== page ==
> that I had to add in.

Yes, I remember some operation, but they weren't actually needed in the
end. What I did is a controlled Ada font type with cairo toy font and pango
font back-ends. Because toy and pango font interfaces have nothing in
common.

> The method
> was there but not in the binding.

One of my problems was that Pango extents is calculated wrong (Get_Extents
is broken). I used Get_Pixel_Extents instead. Another problem was that the
logical rectangle of the extents seems to use capital letters. It is the
ink rectangle one should use (ignoring the documentation stating
otherwise).

--
Regards,
Dmitry A. Kazakov
http://www.dmitry-kazakov.de
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Re: Heap corruption and other problems

Chris Sparks-3
In reply to this post by Chris Sparks-3
Dmitry A. Kazakov wrote:

> If so, then it must be no different to what I already successfully
> ported to cairo. So let me insist that there is no need to catch these
> events. The major problem I faced was resizing. The "configure-event"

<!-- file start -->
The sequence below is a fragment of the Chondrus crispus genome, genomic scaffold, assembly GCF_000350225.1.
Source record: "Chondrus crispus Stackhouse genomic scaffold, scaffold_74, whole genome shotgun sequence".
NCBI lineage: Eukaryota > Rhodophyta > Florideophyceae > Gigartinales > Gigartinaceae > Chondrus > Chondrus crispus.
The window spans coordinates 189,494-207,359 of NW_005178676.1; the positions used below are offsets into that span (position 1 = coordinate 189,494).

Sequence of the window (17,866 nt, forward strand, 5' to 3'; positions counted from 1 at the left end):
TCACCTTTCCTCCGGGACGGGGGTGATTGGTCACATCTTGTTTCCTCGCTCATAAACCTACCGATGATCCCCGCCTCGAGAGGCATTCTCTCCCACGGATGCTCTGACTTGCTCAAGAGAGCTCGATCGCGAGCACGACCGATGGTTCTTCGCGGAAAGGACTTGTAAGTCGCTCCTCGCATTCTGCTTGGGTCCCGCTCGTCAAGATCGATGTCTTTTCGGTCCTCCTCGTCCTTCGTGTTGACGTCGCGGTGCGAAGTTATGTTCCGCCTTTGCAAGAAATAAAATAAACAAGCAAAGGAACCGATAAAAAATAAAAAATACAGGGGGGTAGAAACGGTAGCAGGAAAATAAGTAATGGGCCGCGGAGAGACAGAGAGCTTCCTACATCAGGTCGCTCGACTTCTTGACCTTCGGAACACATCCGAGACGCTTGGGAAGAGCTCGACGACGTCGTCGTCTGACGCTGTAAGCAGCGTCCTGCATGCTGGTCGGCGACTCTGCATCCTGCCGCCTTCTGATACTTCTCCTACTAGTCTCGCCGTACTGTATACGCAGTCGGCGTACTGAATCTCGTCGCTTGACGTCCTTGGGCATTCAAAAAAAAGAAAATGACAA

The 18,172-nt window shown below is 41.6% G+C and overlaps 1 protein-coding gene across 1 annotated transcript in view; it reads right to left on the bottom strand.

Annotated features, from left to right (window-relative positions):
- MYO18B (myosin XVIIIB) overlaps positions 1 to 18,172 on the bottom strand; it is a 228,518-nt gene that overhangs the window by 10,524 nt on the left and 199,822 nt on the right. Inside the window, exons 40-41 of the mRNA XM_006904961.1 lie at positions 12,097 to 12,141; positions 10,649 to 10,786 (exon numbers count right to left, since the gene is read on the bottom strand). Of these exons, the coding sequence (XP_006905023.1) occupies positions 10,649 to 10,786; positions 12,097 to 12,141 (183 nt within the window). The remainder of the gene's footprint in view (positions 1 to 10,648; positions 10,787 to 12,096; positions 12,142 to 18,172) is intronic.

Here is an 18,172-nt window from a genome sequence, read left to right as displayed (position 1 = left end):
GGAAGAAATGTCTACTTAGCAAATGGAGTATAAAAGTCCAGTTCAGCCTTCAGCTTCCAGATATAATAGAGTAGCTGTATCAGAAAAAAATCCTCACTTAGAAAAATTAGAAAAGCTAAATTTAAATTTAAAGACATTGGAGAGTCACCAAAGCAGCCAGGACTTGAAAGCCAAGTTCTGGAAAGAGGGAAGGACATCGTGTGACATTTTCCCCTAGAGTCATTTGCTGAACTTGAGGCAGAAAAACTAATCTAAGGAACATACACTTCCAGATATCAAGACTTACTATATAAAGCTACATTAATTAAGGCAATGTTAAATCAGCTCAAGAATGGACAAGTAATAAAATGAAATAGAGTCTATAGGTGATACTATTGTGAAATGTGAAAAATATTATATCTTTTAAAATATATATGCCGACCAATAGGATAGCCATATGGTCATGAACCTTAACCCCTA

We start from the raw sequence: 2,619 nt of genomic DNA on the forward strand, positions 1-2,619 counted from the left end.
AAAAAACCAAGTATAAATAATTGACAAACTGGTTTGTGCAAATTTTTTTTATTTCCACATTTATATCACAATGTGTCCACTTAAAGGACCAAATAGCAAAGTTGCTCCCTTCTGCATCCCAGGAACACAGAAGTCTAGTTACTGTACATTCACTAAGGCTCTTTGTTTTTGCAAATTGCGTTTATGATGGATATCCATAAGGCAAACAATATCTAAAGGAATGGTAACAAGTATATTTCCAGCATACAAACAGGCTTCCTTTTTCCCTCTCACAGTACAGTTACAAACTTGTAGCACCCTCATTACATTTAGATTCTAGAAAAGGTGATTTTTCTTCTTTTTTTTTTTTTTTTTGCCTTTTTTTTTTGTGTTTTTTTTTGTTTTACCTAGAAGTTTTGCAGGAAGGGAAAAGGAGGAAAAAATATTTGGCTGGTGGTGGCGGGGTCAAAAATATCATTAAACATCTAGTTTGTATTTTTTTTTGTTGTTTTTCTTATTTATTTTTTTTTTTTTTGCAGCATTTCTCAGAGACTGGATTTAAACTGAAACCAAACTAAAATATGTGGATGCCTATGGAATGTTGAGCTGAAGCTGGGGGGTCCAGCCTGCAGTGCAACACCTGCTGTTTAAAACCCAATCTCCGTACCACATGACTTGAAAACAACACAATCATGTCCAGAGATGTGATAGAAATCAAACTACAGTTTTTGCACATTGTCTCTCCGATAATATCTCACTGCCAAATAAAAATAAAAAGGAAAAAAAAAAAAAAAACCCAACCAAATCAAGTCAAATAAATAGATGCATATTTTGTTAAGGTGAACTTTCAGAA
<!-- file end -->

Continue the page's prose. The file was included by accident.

> cannot be caught and allocated size never goes down for my base
> widget, which was Gtk_Fixed_Record. I needed Gtk_Fixed_Record because
> it had sliders superimposed on it and standard background. For
> Gtk_Fixed_Record allocation sizes grows when you enlarge the widget's
> container, but remains same otherwise. That problem was solved by
> overriding get preferred width/height "virtual" operations. They are
> no events in Gtk3, as they were in Gtk2. I found a way to override
> them (it is in the bindings actually) and made preferred width/height
> returning 1 pixel and it works now.
Yes. I know now that. I don't have to catch Expose Events as Cairo takes
care of all of the drawing and I am ok with that.  I still have to
figure out how to get that tasking part working again as I liked how I
could do an Update call every so many milliseconds.
>> Is your widget a descendant of Gtk_Drawing_Area_Record?
No.  I still have not chosen to use Gtk in any form and all of my code,
and now my sample GTk3 code, still is GTK free.
> Gtk uses double buffering, so you should never experience visual
> distortions like partial drawing and re-drawing.
So if Gtk is doing double buffering that would certain explain why I am
seeing the visual glitches I am seeing as I am not using
double buffering (as far as I know).
> As I said, there is something wrong with the way you handle it. You
> should simply catch "draw" and use the cairo context it comes with.
> You may also draw on other events, e.g. doing mouse tracking, by
> getting the context from the widget's window. Of course you should
> keep track of that internally and be prepared to repeat exactly same
> drawing from "draw".
Yes. I have in my example program changed the contents of window back
and forth between the circular text example and a box example that I
found on the net.  It is the box drawing that seems to have issues.